I’m not joking or spoofing you one little bit. Ok I don’t get to watch a massive amount of television and I literally don’t have time to watch dramas that run for more than about 10 episodes but I recently realised I have seen most of every season of the juggernaut which is still the BBC’s most popular programme. So I must like it. When you think about it its success is obvious. It plays against everything that critics, `serious` televisual commentators and` experts` tell us is good. You know what they like- tense, gritty four or six part serials in which every scene is set in semi darkness or which brings some harrowing subject to the fore. Obviously there’s a place of that sort of thing but lately we seem to have been overwhelmed by it. The opposite is those treacly series- often scheduled for a Sunday evening- which aspire to be feelgood. I’m turning away from drama to some extent because there is little in between these extremes. Plus when your life is not exactly filled with sunshine at the moment the chance to watch something uplifting is irresistible.


Top of the Pops 8 Dec 1983

Reviewed by Chris Arnsby.

08/12/1983: Tommy Vance: "Well hello. A very good evening to you and welcome once again to Top of the Pops. And now to continue the story here is Uncle Rotter." Mike Read: "Once upon a time in The Adventures of Tintin there were two detectives who dressed just like this and they were called the Thompson Twins. Tommy Vance: "Now, the Thompson Twins are somewhat differently dressed but I'll tell you, they're down... [points] there and they've got a number four record. It's called Hold Me Now and here they are."

[4] Thompson Twins: Hold Me Now. Mike Read's description of the Thompson Twins from The Adventures of Tintin is 100% accurate apart from all the bits that are wrong. The detectives were called Thompson and Thompson. They wore black suits and white shirts with thin black ties. They didn't wear red scarves. They didn't wear sunglasses indoors, Mike Read. They had moustaches. Oh, and they carried walking sticks, not umbrellas. They did wear bowler hats. It's a virtually flawless impersonation as if a mirror had been placed between a picture of Thompson and Thompson, and Mike Read and Tommy Vance. 


20 Years of Grand Designs

Grand Designs has no right being as interesting as it is. After all it is a series about building houses and is suffused in the minutiae of the trade- rivets, render, budgets, bricks, mortar and mortgages. Yet for almost 20 years it has been one of the most watchable television programmes around. In case you’ve never seen it, the premise is filming ambitious building projects often over years from planning to completion. Every few months host Kevin McCloud pops in to check on progress often declaring that he’s not sure whether the thing will be finished let alone be aesthetically correct. At the end though he is impressed enough to deliver a three minute monologue about the qualities of the house often veering into poetic reverie over gutters or huge windows.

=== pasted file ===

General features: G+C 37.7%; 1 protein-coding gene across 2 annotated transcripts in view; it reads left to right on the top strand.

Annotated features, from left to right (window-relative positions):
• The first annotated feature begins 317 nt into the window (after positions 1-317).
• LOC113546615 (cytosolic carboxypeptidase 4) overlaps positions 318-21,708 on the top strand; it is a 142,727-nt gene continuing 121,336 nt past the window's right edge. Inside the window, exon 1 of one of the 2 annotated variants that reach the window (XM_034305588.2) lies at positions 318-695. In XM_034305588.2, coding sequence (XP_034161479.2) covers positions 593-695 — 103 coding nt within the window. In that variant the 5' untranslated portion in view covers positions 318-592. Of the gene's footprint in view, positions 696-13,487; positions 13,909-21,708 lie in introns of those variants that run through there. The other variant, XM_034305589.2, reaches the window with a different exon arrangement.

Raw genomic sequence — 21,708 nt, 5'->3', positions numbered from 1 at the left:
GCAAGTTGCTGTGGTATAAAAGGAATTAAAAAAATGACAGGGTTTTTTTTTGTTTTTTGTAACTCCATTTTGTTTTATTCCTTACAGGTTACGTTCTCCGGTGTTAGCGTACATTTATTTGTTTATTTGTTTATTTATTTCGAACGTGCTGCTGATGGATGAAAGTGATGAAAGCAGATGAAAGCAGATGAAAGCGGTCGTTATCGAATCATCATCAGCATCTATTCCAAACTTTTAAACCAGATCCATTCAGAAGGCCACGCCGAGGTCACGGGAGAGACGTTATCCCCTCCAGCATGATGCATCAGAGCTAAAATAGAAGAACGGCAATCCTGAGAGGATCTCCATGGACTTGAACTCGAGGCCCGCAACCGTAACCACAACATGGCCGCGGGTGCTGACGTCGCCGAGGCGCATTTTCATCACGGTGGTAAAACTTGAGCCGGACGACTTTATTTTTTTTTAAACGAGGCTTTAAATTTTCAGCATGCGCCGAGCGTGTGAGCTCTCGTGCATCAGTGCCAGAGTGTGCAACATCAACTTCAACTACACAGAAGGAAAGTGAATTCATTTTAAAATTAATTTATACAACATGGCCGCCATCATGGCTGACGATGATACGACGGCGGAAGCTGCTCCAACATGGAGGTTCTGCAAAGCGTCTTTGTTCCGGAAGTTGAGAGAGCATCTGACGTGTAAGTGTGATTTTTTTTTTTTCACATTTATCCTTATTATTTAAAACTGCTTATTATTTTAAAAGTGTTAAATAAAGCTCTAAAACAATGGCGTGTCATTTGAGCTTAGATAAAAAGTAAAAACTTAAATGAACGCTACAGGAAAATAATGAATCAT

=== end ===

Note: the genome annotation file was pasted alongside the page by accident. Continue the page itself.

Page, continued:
As someone who has written several novels for Young Adult readers – albeit self published- I was interested to read extracts from the report `Bias in Britain` highlighted in The Guardian this week. In summary books were identified as one of ten areas named in which under representation of  ethnic minority characters was an issue. Children’s books were specifically mentioned- in 2017 only 4% of the 9,115 children’s books published that year featured any minority ethnic characters. Where such characters do appear they are often either in supporting roles or running a storyline that includes cliched problems like guns or drugs or poverty. Incidences where they are the lead character in a children’s novel are said to be rare. So far at least the report does not seem to know why this is the case and I’m sure no individual writer has an explanation, least of all me. However it is an interesting topic and something that has been in my mind when writing my books. I can only offer my perspective.